The Battle for Adoptive Families

As most of you know, my husband and I want to adopt. As we have waited for our opportunity, we have felt a strong clear calling is to support and encourage families who go before us in adoption and foster care. Our wait has made us “students” of adoption and prayer warriors for adoptive families. There is so much we did not know before we began this journey – and as our eyes have opened, our prayer life has increased.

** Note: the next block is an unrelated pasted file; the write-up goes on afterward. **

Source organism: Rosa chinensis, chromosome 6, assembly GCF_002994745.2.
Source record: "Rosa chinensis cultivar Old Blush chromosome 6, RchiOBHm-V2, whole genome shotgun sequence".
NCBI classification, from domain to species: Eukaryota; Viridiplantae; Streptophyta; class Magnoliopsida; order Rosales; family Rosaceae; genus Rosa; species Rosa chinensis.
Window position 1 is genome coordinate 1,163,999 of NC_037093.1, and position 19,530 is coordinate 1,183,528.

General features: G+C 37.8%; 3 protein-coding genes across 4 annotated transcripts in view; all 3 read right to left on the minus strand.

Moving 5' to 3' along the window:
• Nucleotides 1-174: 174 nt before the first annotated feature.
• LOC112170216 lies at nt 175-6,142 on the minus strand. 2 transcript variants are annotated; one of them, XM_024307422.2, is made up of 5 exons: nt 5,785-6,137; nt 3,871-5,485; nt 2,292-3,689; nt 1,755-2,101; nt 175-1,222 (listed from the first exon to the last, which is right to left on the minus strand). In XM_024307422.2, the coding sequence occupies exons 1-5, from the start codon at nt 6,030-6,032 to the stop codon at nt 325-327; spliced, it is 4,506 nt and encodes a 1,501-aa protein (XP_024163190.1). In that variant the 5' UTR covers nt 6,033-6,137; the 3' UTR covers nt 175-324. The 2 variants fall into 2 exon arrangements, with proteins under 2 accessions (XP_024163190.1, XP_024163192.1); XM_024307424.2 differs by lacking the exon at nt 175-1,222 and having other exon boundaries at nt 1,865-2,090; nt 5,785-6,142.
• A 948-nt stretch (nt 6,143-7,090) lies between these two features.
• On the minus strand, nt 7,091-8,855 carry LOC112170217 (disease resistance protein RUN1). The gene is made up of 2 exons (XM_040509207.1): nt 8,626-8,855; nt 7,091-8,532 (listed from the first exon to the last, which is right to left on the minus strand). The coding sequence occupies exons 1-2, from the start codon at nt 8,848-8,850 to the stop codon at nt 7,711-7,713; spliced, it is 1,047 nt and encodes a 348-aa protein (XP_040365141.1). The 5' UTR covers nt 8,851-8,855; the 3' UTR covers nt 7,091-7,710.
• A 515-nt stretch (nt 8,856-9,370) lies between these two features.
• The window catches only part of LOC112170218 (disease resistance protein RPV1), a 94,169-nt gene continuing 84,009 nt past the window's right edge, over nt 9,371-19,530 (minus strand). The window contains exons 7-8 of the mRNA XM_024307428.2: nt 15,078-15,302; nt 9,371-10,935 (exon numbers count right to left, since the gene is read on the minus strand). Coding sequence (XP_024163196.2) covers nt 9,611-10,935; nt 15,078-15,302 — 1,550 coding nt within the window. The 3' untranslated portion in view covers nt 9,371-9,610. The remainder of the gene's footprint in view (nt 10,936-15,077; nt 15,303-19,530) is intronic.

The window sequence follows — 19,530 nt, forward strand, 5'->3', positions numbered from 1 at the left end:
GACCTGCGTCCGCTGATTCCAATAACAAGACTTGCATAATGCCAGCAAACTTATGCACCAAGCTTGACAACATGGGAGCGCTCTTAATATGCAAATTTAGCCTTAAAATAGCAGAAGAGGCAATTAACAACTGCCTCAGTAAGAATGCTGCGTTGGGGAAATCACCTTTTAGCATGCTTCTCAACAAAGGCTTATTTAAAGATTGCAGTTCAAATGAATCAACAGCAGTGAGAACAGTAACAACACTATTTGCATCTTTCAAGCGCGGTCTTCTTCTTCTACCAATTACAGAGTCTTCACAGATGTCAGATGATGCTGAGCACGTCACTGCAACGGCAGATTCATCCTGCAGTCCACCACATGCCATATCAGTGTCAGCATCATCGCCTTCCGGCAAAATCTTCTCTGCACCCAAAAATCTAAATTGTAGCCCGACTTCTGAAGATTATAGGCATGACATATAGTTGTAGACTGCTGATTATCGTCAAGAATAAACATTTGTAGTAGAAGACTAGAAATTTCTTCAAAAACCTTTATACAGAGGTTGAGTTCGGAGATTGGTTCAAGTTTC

One of our previous misconceptions was that the adoption struggle and the adoption story was the process to get a child home. We now know there are two main struggles of adoption, and the initial struggle to get a child home is only part of the story. The first struggle includes the sometimes nightmarish bureaucracy that has to be painstakingly navigated, the many thousands of dollars that must be raised, the process of educating and developing a support system to surround your family in the process, the uncertainty inherent to such an emotionally charged decision, the potential for great pain and even disruption of the adoption, and the logistics of travel or legal processes. This struggle can be simply annoying, or it can absolutely break the hearts of the adoptive family. We have seen families survive difficulties and hurts in this struggle that are the worst-case scenario. We’ve watched God redeem and restore even the most broken.